When it comes to choosing a personal finance app for your Mac, you’ve got quite a range to choose from. We even did a roundup of 15 of the best candidates a couple of months back and picking one can be quite difficult owing to all the different range of features in each one.
Well, we can’t look at all 15 individually (otherwise we’d be here until the end of the year!) but instead we’re going to look at three of the most popular in a bit more detail, Moneywiz, iBank and Money, comparing the features and, most importantly, which out of these three is the best personal finance app for you.
In my search for the ideal money management application, I keep coming back to iBank. I reviewed Jumsoft Money here on Mac.AppStorm a few months back, and mentioned a few other options I’ve tried. I wouldn’t say it’s perfect – there are important features that I can’t use, and others that I don’t make use of – but on the whole it’s been stable and easy to work with, and I’ve not yet found an alternative that beats it.
We reviewed the last version here a while back, but now IGG Software has released a major update, so it’s time to revisit iBank and let you know how it works and what you get for your money.
For a long time, I have been a very happy user of Microsoft Money. Since making the switch to a Mac, I’ve played the field, but still haven’t found a money management application that really meets my needs (or is fun enough to keep me coming back). There’s no going back – Microsoft announced last year that they would no longer be marketing Money, and they’re planning to stop support for it in January 2011.
The Mac programs I have tried include MoneyDance (very nice, and capable, but doesn’t really look like a Mac app), Cha-Ching (pretty, but simplistic and superficial), and iCompta (the quiet little guy at the back of the class, powerful and easy to use). The application I’ve used longest is iBank; having won several awards, it’s an excellent application. But I’m still not entirely satisfied.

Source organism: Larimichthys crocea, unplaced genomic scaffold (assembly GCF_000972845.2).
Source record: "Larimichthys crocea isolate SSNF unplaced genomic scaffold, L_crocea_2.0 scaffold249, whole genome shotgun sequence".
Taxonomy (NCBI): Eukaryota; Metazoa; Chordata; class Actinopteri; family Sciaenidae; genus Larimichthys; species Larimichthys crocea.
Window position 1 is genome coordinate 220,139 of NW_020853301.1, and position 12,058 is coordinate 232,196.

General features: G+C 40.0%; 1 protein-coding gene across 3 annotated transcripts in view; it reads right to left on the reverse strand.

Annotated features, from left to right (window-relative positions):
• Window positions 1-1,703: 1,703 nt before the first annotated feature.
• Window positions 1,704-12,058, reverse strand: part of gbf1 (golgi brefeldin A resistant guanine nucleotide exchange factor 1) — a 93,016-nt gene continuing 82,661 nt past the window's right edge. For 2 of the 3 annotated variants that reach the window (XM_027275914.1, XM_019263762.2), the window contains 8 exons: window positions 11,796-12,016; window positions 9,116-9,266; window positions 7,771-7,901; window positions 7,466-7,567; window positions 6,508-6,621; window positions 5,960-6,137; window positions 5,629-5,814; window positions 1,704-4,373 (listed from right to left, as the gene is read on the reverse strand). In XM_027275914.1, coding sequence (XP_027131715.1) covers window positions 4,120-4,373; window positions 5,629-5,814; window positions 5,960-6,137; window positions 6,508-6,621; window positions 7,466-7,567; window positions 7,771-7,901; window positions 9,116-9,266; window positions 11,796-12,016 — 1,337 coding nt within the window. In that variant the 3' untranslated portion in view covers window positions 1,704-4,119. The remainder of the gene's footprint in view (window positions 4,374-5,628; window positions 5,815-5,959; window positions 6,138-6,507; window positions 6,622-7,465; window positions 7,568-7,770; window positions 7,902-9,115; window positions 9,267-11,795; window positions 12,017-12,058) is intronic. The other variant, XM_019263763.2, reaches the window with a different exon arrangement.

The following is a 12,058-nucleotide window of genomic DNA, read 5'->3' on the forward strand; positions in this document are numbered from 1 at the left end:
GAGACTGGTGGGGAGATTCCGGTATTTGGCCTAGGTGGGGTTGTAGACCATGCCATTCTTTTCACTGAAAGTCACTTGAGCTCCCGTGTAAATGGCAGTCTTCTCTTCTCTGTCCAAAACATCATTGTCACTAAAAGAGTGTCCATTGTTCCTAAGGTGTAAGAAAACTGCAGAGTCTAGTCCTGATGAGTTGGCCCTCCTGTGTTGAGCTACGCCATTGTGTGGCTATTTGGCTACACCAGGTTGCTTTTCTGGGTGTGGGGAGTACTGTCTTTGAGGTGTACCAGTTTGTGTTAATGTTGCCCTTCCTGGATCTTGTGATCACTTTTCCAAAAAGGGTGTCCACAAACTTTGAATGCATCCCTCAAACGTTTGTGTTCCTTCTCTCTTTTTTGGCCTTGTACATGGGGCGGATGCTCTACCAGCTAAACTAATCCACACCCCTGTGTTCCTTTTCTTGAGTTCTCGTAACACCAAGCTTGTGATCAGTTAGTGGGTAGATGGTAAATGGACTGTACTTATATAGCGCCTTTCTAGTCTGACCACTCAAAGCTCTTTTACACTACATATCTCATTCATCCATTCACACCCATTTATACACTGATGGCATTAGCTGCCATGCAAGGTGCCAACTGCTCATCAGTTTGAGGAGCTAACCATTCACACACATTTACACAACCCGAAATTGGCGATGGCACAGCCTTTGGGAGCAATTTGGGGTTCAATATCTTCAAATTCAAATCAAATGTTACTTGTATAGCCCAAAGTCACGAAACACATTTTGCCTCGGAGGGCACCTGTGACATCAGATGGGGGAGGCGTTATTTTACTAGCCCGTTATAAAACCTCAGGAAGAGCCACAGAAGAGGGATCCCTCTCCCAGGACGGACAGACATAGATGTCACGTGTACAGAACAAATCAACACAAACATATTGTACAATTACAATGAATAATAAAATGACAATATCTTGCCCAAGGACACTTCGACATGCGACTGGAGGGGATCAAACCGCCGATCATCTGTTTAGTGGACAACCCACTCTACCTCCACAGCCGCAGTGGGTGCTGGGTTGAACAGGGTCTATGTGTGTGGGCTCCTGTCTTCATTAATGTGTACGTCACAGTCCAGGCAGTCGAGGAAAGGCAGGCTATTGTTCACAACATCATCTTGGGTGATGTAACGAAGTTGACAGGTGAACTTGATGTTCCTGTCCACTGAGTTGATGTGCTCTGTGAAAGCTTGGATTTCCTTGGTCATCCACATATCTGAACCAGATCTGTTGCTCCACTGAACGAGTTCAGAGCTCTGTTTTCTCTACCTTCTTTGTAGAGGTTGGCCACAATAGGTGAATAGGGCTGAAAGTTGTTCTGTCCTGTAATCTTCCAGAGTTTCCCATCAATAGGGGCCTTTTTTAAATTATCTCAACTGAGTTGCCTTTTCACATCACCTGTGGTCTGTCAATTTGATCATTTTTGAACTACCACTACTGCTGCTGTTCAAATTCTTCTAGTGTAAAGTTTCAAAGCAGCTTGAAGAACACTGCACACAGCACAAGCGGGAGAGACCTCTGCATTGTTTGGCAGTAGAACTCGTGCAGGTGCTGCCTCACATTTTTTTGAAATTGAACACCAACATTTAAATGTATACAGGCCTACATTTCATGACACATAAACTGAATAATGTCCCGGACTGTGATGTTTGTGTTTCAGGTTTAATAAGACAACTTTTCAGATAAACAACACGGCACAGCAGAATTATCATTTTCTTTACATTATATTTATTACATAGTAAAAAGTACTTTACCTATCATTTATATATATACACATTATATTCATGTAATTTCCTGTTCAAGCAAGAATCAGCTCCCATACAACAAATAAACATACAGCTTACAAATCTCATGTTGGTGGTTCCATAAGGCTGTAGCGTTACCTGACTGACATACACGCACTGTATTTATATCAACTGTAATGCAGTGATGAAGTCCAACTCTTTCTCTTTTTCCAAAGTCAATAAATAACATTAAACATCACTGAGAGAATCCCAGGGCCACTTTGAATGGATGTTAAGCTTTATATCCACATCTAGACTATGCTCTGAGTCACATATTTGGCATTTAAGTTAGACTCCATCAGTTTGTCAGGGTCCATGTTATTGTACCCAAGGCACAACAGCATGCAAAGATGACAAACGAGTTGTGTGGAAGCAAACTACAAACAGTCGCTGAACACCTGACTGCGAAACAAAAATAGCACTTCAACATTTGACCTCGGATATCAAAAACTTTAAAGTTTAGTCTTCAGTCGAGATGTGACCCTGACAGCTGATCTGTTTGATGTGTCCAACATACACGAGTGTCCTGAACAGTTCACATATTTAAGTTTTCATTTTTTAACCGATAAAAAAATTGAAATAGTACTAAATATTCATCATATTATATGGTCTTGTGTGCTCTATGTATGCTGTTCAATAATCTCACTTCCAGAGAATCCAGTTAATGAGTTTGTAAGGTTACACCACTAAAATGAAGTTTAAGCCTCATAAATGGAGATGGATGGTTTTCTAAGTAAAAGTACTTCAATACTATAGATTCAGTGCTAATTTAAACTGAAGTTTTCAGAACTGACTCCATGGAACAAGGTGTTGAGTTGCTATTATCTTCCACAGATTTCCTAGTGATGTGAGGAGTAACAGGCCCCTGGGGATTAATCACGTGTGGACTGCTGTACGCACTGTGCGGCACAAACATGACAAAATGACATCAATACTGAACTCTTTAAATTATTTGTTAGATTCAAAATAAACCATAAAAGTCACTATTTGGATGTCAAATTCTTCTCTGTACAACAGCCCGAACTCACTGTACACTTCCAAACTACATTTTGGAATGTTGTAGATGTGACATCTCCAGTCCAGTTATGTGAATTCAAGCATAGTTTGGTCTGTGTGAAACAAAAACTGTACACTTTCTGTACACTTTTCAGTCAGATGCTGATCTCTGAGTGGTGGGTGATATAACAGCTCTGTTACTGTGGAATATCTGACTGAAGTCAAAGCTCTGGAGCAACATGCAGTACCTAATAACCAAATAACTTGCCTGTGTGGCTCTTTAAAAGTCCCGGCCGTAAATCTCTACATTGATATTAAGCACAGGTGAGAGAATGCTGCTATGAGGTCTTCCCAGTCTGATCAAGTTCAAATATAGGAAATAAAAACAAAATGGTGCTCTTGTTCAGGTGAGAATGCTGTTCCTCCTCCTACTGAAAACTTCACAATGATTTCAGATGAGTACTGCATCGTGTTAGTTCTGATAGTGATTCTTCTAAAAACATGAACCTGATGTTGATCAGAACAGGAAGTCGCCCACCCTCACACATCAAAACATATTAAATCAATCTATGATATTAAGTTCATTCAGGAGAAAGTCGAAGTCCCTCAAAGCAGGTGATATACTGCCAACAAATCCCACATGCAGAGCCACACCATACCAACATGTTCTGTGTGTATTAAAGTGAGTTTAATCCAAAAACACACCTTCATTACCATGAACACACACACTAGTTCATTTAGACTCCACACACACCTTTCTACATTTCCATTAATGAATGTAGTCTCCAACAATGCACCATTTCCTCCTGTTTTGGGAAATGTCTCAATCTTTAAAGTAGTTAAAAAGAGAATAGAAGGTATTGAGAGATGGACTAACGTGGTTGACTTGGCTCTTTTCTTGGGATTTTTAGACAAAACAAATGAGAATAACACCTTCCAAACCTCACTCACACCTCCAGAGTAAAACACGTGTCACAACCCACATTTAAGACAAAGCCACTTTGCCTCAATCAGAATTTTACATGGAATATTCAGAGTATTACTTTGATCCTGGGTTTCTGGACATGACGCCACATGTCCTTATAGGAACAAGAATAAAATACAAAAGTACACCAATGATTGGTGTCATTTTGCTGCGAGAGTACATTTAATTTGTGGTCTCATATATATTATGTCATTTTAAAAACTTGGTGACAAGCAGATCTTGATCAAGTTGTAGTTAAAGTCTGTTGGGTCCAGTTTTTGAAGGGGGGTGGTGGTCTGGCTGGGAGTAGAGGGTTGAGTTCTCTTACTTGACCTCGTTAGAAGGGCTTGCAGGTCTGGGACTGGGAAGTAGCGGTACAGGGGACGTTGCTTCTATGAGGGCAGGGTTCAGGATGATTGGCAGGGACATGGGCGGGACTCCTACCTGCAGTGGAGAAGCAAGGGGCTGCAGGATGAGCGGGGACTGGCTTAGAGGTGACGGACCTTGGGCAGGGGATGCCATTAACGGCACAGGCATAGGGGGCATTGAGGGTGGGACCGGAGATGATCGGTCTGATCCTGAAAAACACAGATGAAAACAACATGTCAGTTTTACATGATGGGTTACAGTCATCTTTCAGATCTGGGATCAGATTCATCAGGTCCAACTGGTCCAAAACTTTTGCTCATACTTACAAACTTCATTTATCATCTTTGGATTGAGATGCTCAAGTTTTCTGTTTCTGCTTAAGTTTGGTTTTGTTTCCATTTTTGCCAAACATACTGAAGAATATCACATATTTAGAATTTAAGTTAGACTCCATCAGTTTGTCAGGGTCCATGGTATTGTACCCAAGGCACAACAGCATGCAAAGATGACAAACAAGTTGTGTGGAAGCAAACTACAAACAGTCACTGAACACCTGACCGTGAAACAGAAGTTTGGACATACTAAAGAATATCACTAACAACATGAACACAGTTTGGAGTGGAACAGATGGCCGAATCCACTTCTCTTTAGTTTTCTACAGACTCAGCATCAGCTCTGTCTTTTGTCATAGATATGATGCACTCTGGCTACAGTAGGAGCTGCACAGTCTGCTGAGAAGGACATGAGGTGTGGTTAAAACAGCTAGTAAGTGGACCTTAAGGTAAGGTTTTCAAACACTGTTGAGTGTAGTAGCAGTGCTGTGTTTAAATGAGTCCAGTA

I’ve known of Jumsoft’s Money for several years, and now and then given it a brief try, but never in much depth. Recently, I decided I really ought have a proper look at it – read on to see my conclusions.
Thank you to everyone who entered our iBank giveaway last week.
iBank combines a robust feature set, simple interface and streamlined import process to create a very attractive financial application. At $59 it doesn’t come cheap, but is competitively priced for the functionality offered.
We have randomly chosen one winner, and I’m pleased to announce that it is:
- Ryan Leach
Congratulations Ryan – you should be receiving a license code shortly! Sorry to all of you who didn’t win this time, but rest assured we have some awesome software giveaways coming over the next month. Stay tuned via RSS to make sure you don’t miss out!
We have one license up for grabs, and all you need to do to enter is leave a comment on this post. The competition will run for one week, and we’ll randomly select the the winner on Wednesday 29th July.
After reviewing Cha-Ching a few weeks ago, I thought it was only fair to take a look at another popular financial application for the Mac: iBank. Although it doesn’t sport a cute piggy bank icon, iBank has an impressive feature set and an award-winning user interface design.
This review will provide an overview of the features offered by iBank, highlight how to import transactions, showcase a the graph functionality, and also explain how the application connects to MobileMe for backing up and accessing transactions on-the-go.